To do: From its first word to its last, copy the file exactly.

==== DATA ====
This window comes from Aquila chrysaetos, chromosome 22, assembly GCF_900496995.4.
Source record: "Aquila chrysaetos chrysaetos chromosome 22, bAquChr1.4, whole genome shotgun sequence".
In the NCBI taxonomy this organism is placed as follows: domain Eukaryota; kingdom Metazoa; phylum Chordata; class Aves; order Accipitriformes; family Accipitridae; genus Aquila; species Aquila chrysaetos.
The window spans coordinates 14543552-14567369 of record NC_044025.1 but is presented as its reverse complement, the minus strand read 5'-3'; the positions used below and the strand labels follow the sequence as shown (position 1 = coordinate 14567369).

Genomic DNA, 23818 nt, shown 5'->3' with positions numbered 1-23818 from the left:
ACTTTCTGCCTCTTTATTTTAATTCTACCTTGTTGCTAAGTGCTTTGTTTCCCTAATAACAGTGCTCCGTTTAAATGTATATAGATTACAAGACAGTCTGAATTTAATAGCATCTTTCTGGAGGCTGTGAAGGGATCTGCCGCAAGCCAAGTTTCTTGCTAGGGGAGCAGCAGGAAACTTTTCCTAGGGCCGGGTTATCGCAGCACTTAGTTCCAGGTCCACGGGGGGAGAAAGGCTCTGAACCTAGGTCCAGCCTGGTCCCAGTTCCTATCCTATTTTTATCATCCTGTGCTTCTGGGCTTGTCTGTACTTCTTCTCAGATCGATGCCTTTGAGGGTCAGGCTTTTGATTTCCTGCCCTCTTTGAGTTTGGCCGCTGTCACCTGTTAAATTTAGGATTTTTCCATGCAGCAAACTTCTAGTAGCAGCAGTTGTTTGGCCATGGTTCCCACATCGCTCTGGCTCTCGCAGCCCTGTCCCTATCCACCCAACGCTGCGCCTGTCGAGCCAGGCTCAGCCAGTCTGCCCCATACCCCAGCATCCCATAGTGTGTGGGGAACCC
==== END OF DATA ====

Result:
This window comes from Aquila chrysaetos, chromosome 22, assembly GCF_900496995.4.
Source record: "Aquila chrysaetos chrysaetos chromosome 22, bAquChr1.4, whole genome shotgun sequence".
In the NCBI taxonomy this organism is placed as follows: domain Eukaryota; kingdom Metazoa; phylum Chordata; class Aves; order Accipitriformes; family Accipitridae; genus Aquila; species Aquila chrysaetos.
The window spans coordinates 14543552-14567369 of record NC_044025.1 but is presented as its reverse complement, the minus strand read 5'-3'; the positions used below and the strand labels follow the sequence as shown (position 1 = coordinate 14567369).

Genomic DNA, 23818 nt, shown 5'->3' with positions numbered 1-23818 from the left:
ACTTTCTGCCTCTTTATTTTAATTCTACCTTGTTGCTAAGTGCTTTGTTTCCCTAATAACAGTGCTCCGTTTAAATGTATATAGATTACAAGACAGTCTGAATTTAATAGCATCTTTCTGGAGGCTGTGAAGGGATCTGCCGCAAGCCAAGTTTCTTGCTAGGGGAGCAGCAGGAAACTTTTCCTAGGGCCGGGTTATCGCAGCACTTAGTTCCAGGTCCACGGGGGGAGAAAGGCTCTGAACCTAGGTCCAGCCTGGTCCCAGTTCCTATCCTATTTTTATCATCCTGTGCTTCTGGGCTTGTCTGTACTTCTTCTCAGATCGATGCCTTTGAGGGTCAGGCTTTTGATTTCCTGCCCTCTTTGAGTTTGGCCGCTGTCACCTGTTAAATTTAGGATTTTTCCATGCAGCAAACTTCTAGTAGCAGCAGTTGTTTGGCCATGGTTCCCACATCGCTCTGGCTCTCGCAGCCCTGTCCCTATCCACCCAACGCTGCGCCTGTCGAGCCAGGCTCAGCCAGTCTGCCCCATACCCCAGCATCCCATAGTGTGTGGGGAACCC